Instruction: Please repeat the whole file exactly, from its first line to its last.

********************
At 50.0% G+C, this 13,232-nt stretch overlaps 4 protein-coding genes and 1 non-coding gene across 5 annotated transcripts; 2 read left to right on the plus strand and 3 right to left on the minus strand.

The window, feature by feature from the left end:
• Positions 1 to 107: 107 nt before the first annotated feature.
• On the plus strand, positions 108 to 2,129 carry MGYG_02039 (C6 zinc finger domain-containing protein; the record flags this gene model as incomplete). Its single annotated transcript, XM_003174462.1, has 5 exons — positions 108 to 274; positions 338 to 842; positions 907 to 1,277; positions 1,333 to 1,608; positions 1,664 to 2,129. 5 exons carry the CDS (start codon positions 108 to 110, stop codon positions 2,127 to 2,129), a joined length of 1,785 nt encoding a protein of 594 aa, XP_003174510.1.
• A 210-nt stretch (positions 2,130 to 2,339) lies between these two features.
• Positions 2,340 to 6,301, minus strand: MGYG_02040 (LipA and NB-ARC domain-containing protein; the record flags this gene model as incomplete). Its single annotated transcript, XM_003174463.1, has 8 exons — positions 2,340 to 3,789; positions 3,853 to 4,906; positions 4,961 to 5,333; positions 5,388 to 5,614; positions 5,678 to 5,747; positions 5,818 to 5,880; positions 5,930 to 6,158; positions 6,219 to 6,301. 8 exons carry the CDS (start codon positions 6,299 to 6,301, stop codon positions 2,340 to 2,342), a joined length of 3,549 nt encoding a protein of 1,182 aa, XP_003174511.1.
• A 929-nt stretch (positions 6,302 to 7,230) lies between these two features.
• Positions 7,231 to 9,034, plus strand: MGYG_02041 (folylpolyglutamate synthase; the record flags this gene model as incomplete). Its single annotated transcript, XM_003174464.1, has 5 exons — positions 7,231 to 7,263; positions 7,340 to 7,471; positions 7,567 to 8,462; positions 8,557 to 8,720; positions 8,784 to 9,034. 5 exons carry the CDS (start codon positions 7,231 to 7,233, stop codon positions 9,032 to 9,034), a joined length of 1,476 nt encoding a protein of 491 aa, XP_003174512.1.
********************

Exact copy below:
At 50.0% G+C, this 13,232-nt stretch overlaps 4 protein-coding genes and 1 non-coding gene across 5 annotated transcripts; 2 read left to right on the plus strand and 3 right to left on the minus strand.

The window, feature by feature from the left end:
• Positions 1 to 107: 107 nt before the first annotated feature.
• On the plus strand, positions 108 to 2,129 carry MGYG_02039 (C6 zinc finger domain-containing protein; the record flags this gene model as incomplete). Its single annotated transcript, XM_003174462.1, has 5 exons — positions 108 to 274; positions 338 to 842; positions 907 to 1,277; positions 1,333 to 1,608; positions 1,664 to 2,129. 5 exons carry the CDS (start codon positions 108 to 110, stop codon positions 2,127 to 2,129), a joined length of 1,785 nt encoding a protein of 594 aa, XP_003174510.1.
• A 210-nt stretch (positions 2,130 to 2,339) lies between these two features.
• Positions 2,340 to 6,301, minus strand: MGYG_02040 (LipA and NB-ARC domain-containing protein; the record flags this gene model as incomplete). Its single annotated transcript, XM_003174463.1, has 8 exons — positions 2,340 to 3,789; positions 3,853 to 4,906; positions 4,961 to 5,333; positions 5,388 to 5,614; positions 5,678 to 5,747; positions 5,818 to 5,880; positions 5,930 to 6,158; positions 6,219 to 6,301. 8 exons carry the CDS (start codon positions 6,299 to 6,301, stop codon positions 2,340 to 2,342), a joined length of 3,549 nt encoding a protein of 1,182 aa, XP_003174511.1.
• A 929-nt stretch (positions 6,302 to 7,230) lies between these two features.
• Positions 7,231 to 9,034, plus strand: MGYG_02041 (folylpolyglutamate synthase; the record flags this gene model as incomplete). Its single annotated transcript, XM_003174464.1, has 5 exons — positions 7,231 to 7,263; positions 7,340 to 7,471; positions 7,567 to 8,462; positions 8,557 to 8,720; positions 8,784 to 9,034. 5 exons carry the CDS (start codon positions 7,231 to 7,233, stop codon positions 9,032 to 9,034), a joined length of 1,476 nt encoding a protein of 491 aa, XP_003174512.1.